Increase skills in counter-terrorism

Lecturers from Säpo (Swedish Security Service), the national police force and the police's crisis management unit visited the Life Guards for a week and trained personnel from the Swedish Armed Forces in counter-terrorism. During the course, participants learned how the Swedish Armed Forces may act within the realm of the law.

The course is based on a law from 2006 which allows the Swedish armed forces to support the police in counter-terrorism if the police ask for support. The law provides, among other things, Swedish Armed Forces personnel with the right to exercise the same type of force that the police may exercise.

"But to be able to do so, one must have the right background and training. One gains this via the course where, among other things, one covers fundamental laws, criminal law and the police act" says Major Peter Sterner who works at the Life Guards' military police unit.
Among other things, participants carry out a number of teamwork exercises with training cases during the course where they assume a standpoint on how they may act in accordance within their rights in various situations and in accordance with laws.

"In the event of a real event, those who have completed the course are to be able to lead efforts or support their superiors when it comes to decision-making" says Peter Sterner.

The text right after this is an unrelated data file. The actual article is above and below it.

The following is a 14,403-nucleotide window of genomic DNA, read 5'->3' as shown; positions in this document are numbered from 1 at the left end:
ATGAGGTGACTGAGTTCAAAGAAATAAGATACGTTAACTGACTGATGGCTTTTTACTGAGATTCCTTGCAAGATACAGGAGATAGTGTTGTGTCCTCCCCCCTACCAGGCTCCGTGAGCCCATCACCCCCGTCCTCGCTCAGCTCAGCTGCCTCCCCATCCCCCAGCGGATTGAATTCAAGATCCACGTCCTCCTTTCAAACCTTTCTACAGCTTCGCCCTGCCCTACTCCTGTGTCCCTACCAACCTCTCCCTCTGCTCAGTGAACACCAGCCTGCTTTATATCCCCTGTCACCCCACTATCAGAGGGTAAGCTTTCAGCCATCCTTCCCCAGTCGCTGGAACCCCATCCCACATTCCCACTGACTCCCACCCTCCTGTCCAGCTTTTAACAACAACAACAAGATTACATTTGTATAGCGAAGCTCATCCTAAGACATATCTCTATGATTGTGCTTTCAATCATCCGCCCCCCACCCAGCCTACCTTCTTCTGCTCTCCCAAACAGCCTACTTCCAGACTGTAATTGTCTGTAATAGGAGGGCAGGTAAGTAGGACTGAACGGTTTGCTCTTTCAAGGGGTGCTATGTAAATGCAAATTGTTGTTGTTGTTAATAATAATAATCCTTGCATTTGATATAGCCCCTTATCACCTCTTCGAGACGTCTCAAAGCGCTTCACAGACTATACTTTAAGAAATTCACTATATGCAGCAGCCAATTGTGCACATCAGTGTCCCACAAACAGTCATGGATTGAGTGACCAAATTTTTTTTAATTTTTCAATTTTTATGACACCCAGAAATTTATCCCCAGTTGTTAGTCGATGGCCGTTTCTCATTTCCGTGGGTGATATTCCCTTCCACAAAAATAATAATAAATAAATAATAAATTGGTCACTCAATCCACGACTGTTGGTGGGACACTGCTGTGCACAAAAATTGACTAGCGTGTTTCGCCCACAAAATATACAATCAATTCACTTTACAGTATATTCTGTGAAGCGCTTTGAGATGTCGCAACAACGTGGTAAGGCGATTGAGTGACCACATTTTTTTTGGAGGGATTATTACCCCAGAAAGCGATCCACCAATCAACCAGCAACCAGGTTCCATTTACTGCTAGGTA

Only in case of emergency

Even if there is a legal basis, it is up to the police to decide whether the the Swedish Armed Forces' support is needed or not.
"For example, we can provide assistance if the situation gets so serious that the police lack or do not have sufficient resources. Then we have access to e.g. systems for surveillance from the air, armed air forces, armed marine forces, anti-aircraft forces and special forces. We can provide various surveillance and protective services and help with transports" says Peter Sterner.

In the event of providing forces in cooperation with the police and the military, the military forces answer to a military head who is directed by the police.

Proactive training

In the future, the idea is that the training should be carried out annually.
"We want to distribute the knowledge so that we enable the Swedish Armed Forces to provide proper support if the police ask for it" says Peter Sterner.

Corresponding laws exist in all the Scandinavian countries. However, the law is still unproven in Sweden.
"The background of the law stems from what happened in the USA on Sept 11, 2001. We have fortunately not had to make use of the law yet, but upon the shootings in Norway and Denmark, the military was called in to support the police" says Peter Sterner.